• China;
  • genetic diversity;
  • in situ conservation;
  • random amplified polymorphic DNA (RAPD);
  • Rosa rugosa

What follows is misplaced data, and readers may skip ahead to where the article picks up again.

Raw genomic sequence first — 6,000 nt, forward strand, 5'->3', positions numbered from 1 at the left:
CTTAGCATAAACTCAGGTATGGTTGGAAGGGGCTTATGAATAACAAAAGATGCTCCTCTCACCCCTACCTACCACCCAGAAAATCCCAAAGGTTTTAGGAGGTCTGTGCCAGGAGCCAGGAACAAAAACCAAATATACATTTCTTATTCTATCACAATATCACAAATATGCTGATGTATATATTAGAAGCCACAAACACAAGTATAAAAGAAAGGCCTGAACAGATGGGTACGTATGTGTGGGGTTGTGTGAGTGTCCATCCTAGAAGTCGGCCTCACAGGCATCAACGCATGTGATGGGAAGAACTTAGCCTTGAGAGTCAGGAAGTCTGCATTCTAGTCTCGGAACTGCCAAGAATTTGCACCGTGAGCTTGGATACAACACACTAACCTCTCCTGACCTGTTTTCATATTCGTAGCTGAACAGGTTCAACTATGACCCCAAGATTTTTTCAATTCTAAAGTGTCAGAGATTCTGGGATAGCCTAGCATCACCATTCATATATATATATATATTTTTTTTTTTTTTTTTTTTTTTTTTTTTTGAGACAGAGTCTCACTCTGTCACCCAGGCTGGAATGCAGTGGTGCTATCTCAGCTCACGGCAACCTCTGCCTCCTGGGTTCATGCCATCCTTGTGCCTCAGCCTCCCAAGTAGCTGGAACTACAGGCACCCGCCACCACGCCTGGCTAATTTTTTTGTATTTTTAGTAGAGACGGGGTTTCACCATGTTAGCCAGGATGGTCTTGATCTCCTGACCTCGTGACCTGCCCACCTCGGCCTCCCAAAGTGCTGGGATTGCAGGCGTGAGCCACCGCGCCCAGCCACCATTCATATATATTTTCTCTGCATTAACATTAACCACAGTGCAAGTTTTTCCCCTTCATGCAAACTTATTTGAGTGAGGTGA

Abstract Rosa rugosa Thunb. is one of the dominant and important shrub species in estuary dunes and shingle beaches of northern China. However, its area of distribution, the number of populations, and the size of each population have decreased rapidly in the past two decades because of habitat degradation and loss. Random amplified polymorphic DNA markers were used to determine the genetic diversity of four remaining large natural populations of R. rugosa and to discuss an effective conservation strategy for this endangered species in China. High genetic variations were detected in R. rugosa populations in China. The mean percentage of polymorphic loci (P%) within four local populations was 57.99%, with the P% of the total population being 75.30%. Mean Shannon's information index (H0) was 0.2826, whereas total H0 was 0.3513. The genetic differentiation among populations was 0.1878, which indicates that most genetic diversity occurs within populations. Population Tumenjiang (TMJ) showed the highest genetic diversity (P%= 66.27%; H0= 0.3117) and contained two exclusive bands. Population Changshandao (CSD) showed higher genetic diversity (P%= 59.04%; H0= 0.3065). Populations TMJ and CSD contained 95.33% and 99.33%, respectively, of loci with moderate to high frequency (P>0.05) of the total population. These results indicate that populations TMJ and CSD should be given priority for in situ conservation and regarded as seed or propagule sources for ex situ conservation. The results of the present study also suggest that R. rugosa in China has become endangered as a result of human actions rather than genetic depression of populations; thus, human interference should be absolutely forbidden in R. rugosa habitats.